Muscle Contraction


Background Information:


A skeletal muscle is a collection of muscle cells, or muscle fibers. Each muscle fiber is composed of a cell membrane, cytosol, mitochondria, and a whole bunch of myofibrils (bundles of contractile and elastic proteins that carry out the work of contraction). Each muscle cell also contains an extensive sarcoplasmic reticulum for calcium storage, and release.


A myofibril is comprised of several types of proteins: two contractile proteins, myosin and actin, two regulatory proteins, troponin, and tropomyosin, and a few accessory proteins to boot.


The contraction of a muscle is a complex process, involving many ions, proteins, and certain regulatory mechanisms. Myosin is motor protein that converts chemical bond energy from ATP into mechanical energy of motion. Your textbook describes the molecular basis for contraction, the power stroke, a six-step process very well (Please read it). Actin is associated with the regulatory proteins that prevent the myosin heads from completing the power stroke.

Tropomyosin is a long polymer that wraps around the actin filament, directly blocking the myosin head binding site, and inhibiting actin and myosin sliding. Ca++ inhibits troponin so filament sliding can occur. Ca++ plus troponin, cause a tug on tropomyosin, pulling it deeper into the groove between actin strands. This uncovers active sites, which react with cross bridges on myosin strands causing the sliding process (power stroke). ATP breaks these reaction bonds and

forms new ones (power stroke), and is required for relaxation. You should be able to explain how the following components work together to produce a controlled skeletal muscle contraction: Actin, tropomyosin, troponin, myosin, myosin head (crossbridge), Ca++(salts) and ATP. The control of contraction is summarized in Chapter 12 of your text for a full discussion.


Relaxation of the muscle occurs when the sarcoplasmic reticulum pumps Ca++ back into its lumen using a Ca++ -ATPase. As the free cytosolic calcium decreases, Ca++ releases from troponin, tropomyosin slides back to block the myosin binding site and the fiber relaxes.


The basic unit of contraction in an intact skeletal muscle is the motor unit. One motor unit is comprised of one neuron and the muscle fibers it innervates. If the action potentials of a motor unit continue to stimulate the muscle fiber repeatedly at short intervals (high frequency), relaxation between contractions diminishes until a muscle fiber reaches a maximal level of contraction called tetanus. Look at the figures describing summation of contractions leading to maximum tension, and eventually fatigue.


The term fatigue describes a condition in which a muscle is no longer able to generate or sustain the expected power output. Fatigue can be caused by a variety of factors, such as depletion of neurotransmitter, ATP, oxygen, varying ion concentrations, and a build up of lactic acid to name a few.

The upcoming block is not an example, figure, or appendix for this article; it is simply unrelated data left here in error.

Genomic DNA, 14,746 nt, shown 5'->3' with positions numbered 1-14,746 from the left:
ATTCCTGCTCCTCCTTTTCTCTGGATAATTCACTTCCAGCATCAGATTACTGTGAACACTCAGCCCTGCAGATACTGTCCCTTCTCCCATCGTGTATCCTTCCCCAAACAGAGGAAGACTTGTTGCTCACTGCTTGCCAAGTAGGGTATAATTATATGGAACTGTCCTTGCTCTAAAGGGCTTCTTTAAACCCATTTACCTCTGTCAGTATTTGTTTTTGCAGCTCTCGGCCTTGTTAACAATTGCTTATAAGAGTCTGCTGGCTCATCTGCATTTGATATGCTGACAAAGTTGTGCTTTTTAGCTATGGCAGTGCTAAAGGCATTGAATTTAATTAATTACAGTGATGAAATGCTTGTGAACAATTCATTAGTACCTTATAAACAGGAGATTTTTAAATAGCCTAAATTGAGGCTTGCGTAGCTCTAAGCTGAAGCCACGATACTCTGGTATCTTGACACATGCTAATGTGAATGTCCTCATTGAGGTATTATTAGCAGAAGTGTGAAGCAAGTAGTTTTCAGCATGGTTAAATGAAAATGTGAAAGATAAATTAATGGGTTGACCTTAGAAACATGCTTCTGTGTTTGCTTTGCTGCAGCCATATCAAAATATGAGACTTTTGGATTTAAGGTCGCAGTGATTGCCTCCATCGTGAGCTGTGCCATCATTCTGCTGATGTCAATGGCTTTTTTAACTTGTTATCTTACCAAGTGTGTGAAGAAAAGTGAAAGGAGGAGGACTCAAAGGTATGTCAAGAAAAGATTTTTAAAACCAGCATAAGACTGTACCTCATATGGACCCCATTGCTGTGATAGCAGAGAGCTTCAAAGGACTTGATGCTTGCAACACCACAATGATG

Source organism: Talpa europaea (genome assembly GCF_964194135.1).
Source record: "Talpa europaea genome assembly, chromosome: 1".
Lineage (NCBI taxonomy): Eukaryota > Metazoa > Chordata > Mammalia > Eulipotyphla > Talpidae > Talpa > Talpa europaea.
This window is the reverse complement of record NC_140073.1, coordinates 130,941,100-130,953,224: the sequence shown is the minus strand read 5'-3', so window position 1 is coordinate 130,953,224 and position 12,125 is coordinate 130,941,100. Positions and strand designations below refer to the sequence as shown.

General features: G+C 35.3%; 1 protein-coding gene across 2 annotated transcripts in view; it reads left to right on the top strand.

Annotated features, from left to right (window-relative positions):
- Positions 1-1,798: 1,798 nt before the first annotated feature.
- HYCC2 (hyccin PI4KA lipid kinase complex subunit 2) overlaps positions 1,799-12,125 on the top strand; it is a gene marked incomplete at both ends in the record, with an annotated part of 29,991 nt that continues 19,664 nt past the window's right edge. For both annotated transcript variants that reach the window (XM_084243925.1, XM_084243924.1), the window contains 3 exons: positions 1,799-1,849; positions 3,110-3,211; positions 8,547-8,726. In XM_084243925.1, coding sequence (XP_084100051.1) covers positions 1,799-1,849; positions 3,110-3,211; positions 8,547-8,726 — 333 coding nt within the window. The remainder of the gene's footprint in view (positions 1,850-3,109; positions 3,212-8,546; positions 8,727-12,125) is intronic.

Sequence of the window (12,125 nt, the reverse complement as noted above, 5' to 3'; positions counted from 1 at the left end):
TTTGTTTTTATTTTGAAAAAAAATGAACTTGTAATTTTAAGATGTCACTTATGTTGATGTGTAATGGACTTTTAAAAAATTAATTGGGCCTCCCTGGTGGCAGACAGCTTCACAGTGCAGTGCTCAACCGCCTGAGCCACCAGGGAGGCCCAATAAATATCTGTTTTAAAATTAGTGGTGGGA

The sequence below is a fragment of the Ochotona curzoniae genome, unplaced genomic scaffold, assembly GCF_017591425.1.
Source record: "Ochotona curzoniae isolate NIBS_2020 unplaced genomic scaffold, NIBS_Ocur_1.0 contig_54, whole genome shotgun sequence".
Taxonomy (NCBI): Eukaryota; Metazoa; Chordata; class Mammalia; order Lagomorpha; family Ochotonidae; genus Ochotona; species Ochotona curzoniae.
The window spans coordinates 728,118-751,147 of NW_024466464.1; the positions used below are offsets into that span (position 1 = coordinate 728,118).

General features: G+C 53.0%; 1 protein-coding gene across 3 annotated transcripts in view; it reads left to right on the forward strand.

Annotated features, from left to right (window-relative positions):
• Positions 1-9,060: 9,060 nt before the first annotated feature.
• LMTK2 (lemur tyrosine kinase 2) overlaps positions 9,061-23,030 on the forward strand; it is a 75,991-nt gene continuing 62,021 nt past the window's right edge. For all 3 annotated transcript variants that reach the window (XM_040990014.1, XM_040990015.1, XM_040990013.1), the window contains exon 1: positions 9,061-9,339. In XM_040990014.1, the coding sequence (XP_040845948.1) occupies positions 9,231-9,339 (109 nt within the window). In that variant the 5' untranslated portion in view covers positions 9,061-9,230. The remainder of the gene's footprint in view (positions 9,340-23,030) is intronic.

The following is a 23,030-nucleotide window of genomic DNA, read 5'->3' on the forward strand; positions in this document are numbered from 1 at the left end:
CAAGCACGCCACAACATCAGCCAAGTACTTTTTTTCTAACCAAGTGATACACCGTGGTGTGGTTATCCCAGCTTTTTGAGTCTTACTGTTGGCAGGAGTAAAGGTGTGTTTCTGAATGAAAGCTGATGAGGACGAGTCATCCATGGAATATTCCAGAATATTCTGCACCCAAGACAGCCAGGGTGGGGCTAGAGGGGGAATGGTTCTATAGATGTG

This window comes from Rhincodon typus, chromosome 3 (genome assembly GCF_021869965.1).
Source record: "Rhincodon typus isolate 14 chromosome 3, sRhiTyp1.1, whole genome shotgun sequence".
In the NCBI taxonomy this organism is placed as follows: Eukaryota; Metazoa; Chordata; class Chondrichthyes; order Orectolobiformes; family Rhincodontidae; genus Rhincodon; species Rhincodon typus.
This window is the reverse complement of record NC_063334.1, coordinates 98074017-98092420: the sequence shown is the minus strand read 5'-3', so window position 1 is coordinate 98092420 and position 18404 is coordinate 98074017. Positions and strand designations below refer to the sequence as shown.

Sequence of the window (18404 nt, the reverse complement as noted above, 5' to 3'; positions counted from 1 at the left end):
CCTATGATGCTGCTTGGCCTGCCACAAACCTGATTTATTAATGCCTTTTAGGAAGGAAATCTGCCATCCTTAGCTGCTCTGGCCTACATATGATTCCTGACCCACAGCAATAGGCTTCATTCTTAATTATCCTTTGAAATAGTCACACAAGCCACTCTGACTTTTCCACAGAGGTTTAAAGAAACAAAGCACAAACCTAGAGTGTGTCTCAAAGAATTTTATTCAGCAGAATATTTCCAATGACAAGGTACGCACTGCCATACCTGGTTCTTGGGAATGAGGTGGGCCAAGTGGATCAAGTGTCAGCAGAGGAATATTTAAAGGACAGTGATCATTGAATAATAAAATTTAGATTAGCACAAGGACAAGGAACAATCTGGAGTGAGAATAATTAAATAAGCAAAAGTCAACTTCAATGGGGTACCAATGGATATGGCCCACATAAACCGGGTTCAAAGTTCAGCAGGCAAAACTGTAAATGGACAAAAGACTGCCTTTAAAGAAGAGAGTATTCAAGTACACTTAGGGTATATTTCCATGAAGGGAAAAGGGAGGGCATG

Experimental Protocol:


1.) You will be instructed on how to use the Biopak-computer set up to test your muscles for strength and fatigue.


2.) Observe the glycerinated Psoas muscle for contraction as described below:


Note: All glassware and dissecting tools should be cleaned thoroughly and well rinsed in distilled water before use. Do not contaminate the glycerinated muscle with outside ions such as metal, Ca++ or salts of any kind. Care must be taken to avoid any possibility of cross contamination between the ATP and salt solution vials. Any contamination will lead to ambiguous experimental results. Wash your hands before starting.


a.) Place one drop of glycerol on a microscope slide.


b.) Remove from the test tube one segment 1 cm. long of skeletal muscle and place it into the glycerol on a microscope slide.


c.) Using the modified glass pipettes and a dissecting microscope, gently tease the segment of muscle into very thin groups of myofibrils; single fibers, if obtained,

will demonstrate the greatest contraction. Strands of muscle exceeding 0.2 mm in cross-sectional diameter (about the size of a hair) must not be used.


d.) Mount one of these three strands on separate microscope slide with a cover slip.  Using a compound microscope examine one of the strands under low and high magnification. Note the striations in the fibers and the smooth walls.


e.) Place each of the three slides under the dissecting microscope and measure the length of each specimen with a millimeter scale held beneath the slide. Record

the lengths of each.


f.) Using the dissecting microscope, flood the first specimen with several drops of the solution containing KCL and MgCl2. KCl and MgCl2 attach to the troponin

protein which results in an unblocking interaction between actin and the myosin heads (cross-bridges). After 30 seconds or more, observe the reaction of the

fiber, remeasure using the dissection microscope and record.


g.) Using the dissecting microscope flood the second specimen with several drops of the solution containing ATP alone. ATP acts as an energy source causing the

power stroke. After 30 seconds or more, observe the reaction of the fibers, remeasure using a dissecting scope and record.


h.) Again using the dissecting microscope flood the third specimen with several drops of the solution containing ATP plus KCl and MgCl2. After 30 seconds or

more, observe the reaction of the fibers, remeasure and record.


i.) When your group has finished, clean and dry all glassware and return them from whence they came.